Hmmm, and why would vouchers stop such a change? The failure in this explanation is that nothing about vouchers forces schools to adopt a ‘memorization’ model. In fact the ‘touchy feely’ model of ‘group learning’ and ‘fun projects’ sounds exactly like something a private school might put in their brochures in a voucher-based world to sell to parents….esp. since it sounds exactly like the feel-good corporate talk a lot of upper middle class parents hear at their jobs. In fact unless you make vouchers pay by test score results, there’s no special reason to think that vouchers would produce higher test scores to begin with.

67 Tom July 23, 2014 at 2:25 pm

This is probably the best line: “since the public Swedish schools were pretty well managed to start with, productivity gains from privatization were limited.”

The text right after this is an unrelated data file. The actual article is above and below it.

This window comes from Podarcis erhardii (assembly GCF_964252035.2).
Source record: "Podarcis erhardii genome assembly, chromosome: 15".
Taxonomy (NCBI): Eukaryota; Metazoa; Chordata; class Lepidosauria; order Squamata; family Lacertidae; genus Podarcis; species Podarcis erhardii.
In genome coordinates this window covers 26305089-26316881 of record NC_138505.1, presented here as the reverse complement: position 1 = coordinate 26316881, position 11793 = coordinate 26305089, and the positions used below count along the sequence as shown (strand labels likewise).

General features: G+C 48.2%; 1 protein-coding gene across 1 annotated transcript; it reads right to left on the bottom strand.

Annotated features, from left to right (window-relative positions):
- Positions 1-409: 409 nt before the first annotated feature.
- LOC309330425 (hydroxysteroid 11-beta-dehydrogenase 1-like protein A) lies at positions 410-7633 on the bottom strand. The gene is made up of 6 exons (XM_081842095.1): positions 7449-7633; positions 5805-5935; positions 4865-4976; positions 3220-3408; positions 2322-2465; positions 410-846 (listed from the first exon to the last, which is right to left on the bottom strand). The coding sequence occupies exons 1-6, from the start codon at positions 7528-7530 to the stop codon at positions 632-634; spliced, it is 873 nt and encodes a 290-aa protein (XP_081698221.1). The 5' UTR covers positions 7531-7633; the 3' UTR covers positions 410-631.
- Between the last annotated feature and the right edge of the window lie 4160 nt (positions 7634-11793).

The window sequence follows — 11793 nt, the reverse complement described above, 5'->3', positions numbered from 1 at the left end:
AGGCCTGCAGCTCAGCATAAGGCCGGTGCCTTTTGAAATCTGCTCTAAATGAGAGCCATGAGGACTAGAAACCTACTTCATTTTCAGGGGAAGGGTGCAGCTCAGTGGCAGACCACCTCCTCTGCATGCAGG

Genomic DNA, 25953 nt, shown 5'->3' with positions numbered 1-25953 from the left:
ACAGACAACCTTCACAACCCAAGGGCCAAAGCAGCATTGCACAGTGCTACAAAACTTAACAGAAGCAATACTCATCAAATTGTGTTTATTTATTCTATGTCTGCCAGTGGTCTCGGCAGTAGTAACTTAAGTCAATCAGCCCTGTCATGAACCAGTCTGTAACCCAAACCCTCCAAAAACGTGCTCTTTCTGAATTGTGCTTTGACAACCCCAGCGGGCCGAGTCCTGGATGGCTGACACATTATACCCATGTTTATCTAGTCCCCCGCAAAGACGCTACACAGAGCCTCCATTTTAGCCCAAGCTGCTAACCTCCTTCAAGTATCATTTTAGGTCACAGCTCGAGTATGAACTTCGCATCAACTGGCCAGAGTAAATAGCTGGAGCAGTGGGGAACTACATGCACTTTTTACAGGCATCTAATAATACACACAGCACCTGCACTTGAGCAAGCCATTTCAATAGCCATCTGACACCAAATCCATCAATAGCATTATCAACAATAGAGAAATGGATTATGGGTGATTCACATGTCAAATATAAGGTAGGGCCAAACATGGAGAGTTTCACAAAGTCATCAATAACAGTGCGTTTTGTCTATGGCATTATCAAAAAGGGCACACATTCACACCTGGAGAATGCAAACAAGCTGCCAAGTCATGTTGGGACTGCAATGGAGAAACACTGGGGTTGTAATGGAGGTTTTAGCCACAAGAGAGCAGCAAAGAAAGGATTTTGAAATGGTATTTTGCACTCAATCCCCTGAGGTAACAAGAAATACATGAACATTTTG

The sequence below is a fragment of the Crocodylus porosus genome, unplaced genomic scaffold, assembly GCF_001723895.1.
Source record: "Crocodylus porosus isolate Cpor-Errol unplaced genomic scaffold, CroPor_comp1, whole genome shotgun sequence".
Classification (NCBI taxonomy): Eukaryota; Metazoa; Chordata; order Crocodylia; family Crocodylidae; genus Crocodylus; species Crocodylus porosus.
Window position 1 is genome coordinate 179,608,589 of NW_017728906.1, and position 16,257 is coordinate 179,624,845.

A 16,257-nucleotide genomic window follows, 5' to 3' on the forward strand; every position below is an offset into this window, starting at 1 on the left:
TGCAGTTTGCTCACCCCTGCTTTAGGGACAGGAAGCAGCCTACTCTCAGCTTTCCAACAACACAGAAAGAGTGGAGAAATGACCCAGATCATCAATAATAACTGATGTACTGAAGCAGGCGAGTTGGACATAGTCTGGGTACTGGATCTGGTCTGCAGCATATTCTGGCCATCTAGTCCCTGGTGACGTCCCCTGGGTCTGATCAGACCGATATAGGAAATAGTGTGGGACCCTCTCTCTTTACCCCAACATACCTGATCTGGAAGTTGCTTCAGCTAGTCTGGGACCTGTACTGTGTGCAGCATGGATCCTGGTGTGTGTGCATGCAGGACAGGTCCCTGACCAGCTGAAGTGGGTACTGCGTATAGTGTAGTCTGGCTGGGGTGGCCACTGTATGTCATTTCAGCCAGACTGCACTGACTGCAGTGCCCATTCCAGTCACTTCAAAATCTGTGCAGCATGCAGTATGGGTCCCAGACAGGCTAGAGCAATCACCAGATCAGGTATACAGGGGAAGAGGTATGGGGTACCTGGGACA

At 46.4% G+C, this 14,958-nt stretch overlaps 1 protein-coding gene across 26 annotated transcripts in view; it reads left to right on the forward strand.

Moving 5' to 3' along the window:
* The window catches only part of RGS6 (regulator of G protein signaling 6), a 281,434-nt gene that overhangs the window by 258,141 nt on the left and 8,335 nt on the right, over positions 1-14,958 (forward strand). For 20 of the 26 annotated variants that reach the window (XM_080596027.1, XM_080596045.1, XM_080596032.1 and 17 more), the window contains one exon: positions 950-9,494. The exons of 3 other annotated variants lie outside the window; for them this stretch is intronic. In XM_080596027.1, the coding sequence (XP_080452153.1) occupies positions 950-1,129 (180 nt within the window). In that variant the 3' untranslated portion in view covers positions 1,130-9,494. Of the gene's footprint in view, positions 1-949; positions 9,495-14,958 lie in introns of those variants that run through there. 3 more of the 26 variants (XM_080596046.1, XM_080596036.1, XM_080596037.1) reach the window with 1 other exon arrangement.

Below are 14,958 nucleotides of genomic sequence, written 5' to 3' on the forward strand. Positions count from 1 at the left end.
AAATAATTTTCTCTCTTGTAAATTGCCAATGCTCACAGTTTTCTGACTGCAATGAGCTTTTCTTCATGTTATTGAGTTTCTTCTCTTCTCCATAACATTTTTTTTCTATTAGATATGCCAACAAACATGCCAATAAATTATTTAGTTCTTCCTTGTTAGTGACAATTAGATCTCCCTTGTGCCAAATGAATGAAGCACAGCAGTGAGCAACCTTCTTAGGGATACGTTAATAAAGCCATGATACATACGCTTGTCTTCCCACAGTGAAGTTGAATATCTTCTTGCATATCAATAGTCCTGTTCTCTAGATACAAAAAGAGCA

This is a dumb controversy, pumped up by disingenuous American opponents of charter schools who know nothing about what’s going on in Sweden. I don’t really know much about Swedish public schools either, but I’m sure as hell not going to get my information from some wild-eyed American socialist or libertarian report from the ideological trenches.

What I do know is the Swedish system is basically a charter school system where charter school funding depends on enrollment. It’s not a real voucher system – a student merely takes his public funding with him when he transfers from public to charter school. There is no actual monetary-value voucher that can be applied towards private tuition. The old private schools also still exist and get no public money.